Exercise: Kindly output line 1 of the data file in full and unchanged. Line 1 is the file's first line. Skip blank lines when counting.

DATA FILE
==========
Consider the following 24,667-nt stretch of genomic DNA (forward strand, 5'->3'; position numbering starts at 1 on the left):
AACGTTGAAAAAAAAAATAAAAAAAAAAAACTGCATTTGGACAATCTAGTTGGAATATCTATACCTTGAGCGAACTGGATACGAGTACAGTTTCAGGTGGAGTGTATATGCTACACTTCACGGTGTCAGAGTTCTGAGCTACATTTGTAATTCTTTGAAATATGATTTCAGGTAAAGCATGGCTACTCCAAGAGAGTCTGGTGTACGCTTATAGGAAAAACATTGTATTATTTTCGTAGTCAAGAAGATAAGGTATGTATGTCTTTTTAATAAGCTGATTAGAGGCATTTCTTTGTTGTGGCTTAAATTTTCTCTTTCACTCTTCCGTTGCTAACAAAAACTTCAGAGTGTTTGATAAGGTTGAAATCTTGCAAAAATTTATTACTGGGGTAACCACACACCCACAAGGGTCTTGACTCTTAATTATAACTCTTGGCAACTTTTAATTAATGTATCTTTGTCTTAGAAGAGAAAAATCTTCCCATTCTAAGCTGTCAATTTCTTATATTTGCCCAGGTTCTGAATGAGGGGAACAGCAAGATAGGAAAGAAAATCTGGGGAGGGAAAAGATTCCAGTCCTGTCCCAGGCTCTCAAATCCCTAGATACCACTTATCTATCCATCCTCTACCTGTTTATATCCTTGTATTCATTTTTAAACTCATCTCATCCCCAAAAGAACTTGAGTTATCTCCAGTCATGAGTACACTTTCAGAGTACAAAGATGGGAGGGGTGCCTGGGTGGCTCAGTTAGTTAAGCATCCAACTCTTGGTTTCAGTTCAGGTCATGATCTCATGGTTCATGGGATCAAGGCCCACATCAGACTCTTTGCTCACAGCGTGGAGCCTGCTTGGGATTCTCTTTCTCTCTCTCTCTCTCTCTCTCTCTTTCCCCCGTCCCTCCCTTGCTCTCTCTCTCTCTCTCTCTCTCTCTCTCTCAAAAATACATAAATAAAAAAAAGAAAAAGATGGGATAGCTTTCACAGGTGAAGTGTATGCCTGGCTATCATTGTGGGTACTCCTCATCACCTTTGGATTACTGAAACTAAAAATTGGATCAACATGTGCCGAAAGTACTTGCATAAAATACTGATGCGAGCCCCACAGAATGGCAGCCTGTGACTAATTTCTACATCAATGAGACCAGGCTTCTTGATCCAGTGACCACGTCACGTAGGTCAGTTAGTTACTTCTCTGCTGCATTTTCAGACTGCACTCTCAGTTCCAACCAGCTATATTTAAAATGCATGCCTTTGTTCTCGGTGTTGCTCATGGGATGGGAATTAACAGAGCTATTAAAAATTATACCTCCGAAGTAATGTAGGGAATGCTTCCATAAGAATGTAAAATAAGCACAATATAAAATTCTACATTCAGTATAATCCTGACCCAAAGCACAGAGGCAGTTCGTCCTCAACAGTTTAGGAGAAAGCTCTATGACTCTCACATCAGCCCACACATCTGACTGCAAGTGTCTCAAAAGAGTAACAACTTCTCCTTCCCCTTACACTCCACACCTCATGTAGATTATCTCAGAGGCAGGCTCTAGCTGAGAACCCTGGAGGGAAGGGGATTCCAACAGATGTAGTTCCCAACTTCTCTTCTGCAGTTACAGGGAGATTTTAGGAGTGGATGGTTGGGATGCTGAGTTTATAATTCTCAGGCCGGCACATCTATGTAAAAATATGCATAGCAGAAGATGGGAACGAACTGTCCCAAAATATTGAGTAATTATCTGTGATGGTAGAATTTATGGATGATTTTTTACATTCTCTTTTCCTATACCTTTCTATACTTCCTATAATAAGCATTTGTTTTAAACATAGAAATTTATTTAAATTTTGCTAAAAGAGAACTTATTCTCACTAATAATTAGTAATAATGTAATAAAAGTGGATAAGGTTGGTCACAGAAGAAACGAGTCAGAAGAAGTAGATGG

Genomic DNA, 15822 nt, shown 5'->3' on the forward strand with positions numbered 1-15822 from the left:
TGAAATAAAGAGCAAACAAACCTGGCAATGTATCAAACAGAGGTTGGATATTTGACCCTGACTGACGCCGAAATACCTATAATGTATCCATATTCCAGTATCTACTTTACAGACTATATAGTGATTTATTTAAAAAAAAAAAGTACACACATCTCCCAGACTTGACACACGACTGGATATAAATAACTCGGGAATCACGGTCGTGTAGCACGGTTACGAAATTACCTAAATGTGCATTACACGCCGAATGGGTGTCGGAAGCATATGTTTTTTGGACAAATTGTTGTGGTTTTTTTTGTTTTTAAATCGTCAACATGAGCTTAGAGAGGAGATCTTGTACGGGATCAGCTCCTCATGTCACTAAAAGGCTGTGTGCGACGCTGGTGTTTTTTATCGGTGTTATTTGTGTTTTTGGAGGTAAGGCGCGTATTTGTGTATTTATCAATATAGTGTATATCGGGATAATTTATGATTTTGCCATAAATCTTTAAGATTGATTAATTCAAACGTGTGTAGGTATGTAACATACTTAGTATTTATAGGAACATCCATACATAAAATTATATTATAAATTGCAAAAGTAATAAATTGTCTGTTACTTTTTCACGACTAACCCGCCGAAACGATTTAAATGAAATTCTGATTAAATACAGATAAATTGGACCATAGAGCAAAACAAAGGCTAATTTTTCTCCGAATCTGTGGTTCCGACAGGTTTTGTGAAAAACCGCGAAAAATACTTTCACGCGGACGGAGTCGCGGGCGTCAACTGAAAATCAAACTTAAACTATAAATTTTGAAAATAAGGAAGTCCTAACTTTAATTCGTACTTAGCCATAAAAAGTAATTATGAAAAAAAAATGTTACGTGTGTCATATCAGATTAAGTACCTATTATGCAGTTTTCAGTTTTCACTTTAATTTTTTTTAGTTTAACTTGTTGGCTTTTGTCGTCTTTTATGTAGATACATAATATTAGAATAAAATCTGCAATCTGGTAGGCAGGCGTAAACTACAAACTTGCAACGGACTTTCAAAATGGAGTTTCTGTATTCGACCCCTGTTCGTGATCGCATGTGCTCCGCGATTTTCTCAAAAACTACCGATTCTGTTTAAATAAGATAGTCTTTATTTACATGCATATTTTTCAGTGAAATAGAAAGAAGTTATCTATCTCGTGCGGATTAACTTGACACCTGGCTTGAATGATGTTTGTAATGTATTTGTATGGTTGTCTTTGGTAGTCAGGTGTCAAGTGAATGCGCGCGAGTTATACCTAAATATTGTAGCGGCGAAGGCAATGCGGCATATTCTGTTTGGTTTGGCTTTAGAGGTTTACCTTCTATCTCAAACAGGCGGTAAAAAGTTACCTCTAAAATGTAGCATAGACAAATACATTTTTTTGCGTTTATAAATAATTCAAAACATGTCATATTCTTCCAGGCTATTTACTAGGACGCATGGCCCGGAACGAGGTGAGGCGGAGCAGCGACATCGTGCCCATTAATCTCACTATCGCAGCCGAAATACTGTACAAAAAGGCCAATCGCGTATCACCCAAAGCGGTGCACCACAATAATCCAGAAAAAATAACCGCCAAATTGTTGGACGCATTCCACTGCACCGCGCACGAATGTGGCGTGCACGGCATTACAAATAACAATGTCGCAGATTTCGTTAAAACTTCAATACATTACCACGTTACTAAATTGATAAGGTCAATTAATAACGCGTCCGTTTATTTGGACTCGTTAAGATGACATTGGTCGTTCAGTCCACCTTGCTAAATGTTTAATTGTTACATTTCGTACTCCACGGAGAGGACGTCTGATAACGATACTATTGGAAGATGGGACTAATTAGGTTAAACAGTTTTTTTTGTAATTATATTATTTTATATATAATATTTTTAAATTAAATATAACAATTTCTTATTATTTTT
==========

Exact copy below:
Consider the following 24,667-nt stretch of genomic DNA (forward strand, 5'->3'; position numbering starts at 1 on the left):